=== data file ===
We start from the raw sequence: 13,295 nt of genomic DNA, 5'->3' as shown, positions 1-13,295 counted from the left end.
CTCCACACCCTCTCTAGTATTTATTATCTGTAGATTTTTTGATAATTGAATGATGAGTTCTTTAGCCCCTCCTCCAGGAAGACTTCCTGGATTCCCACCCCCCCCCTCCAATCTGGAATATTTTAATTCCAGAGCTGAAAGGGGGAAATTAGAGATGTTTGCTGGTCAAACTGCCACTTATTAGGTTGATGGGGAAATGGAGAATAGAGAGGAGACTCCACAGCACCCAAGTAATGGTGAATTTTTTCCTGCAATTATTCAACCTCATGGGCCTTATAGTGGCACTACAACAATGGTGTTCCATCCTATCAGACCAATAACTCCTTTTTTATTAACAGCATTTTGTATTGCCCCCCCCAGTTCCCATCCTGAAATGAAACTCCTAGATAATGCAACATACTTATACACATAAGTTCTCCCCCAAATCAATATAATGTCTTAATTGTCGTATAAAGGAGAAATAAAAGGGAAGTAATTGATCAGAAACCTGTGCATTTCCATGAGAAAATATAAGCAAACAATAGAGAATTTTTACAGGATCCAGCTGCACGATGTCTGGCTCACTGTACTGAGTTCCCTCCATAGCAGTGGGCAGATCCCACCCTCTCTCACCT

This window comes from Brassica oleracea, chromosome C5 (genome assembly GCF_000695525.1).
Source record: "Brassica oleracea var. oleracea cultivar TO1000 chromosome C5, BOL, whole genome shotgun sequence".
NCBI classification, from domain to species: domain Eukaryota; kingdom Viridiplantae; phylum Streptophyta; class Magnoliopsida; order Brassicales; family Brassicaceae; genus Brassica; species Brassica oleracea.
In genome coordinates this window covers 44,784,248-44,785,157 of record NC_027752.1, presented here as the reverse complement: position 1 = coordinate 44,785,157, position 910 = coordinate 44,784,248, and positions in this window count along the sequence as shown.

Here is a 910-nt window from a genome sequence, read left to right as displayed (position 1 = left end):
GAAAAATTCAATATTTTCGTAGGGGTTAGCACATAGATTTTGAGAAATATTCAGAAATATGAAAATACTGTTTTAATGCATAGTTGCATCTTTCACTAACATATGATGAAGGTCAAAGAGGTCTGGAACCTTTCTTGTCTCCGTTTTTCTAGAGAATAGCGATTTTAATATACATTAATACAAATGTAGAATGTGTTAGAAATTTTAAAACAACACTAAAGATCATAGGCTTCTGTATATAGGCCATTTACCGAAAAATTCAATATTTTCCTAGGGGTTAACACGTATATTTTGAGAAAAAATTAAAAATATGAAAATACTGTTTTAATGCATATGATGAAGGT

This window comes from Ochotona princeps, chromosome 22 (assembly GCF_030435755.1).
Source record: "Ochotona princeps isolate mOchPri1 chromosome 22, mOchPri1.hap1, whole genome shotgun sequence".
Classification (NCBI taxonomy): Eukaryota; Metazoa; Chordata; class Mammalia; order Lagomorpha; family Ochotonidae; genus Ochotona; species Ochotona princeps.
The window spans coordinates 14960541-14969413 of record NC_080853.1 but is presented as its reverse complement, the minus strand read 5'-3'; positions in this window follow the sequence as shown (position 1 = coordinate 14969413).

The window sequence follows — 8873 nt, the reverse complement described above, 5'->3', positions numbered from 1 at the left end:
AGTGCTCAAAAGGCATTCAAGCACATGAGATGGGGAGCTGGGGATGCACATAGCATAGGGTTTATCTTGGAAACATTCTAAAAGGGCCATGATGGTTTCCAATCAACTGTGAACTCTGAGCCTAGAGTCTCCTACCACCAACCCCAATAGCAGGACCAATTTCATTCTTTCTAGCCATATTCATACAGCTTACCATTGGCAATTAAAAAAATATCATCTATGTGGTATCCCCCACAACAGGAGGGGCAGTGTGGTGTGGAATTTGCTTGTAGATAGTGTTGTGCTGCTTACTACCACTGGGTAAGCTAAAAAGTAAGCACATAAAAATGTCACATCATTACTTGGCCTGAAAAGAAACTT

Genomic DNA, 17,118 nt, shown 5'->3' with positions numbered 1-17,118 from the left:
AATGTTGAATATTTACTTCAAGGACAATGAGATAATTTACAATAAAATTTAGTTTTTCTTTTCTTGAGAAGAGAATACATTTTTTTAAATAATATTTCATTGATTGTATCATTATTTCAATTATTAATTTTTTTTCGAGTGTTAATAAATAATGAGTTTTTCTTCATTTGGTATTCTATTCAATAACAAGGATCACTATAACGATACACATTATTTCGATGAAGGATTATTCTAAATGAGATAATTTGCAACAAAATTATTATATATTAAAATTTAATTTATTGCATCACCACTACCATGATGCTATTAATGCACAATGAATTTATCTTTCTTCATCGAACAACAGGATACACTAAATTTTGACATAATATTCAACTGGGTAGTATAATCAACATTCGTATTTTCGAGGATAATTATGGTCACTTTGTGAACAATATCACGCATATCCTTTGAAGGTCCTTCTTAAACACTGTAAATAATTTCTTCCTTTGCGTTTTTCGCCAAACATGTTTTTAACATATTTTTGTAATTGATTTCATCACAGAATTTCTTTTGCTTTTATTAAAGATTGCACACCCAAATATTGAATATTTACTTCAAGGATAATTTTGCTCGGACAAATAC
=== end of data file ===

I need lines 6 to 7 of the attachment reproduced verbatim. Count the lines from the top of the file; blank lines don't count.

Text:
In genome coordinates this window covers 44,784,248-44,785,157 of record NC_027752.1, presented here as the reverse complement: position 1 = coordinate 44,785,157, position 910 = coordinate 44,784,248, and positions in this window count along the sequence as shown.

Here is a 910-nt window from a genome sequence, read left to right as displayed (position 1 = left end):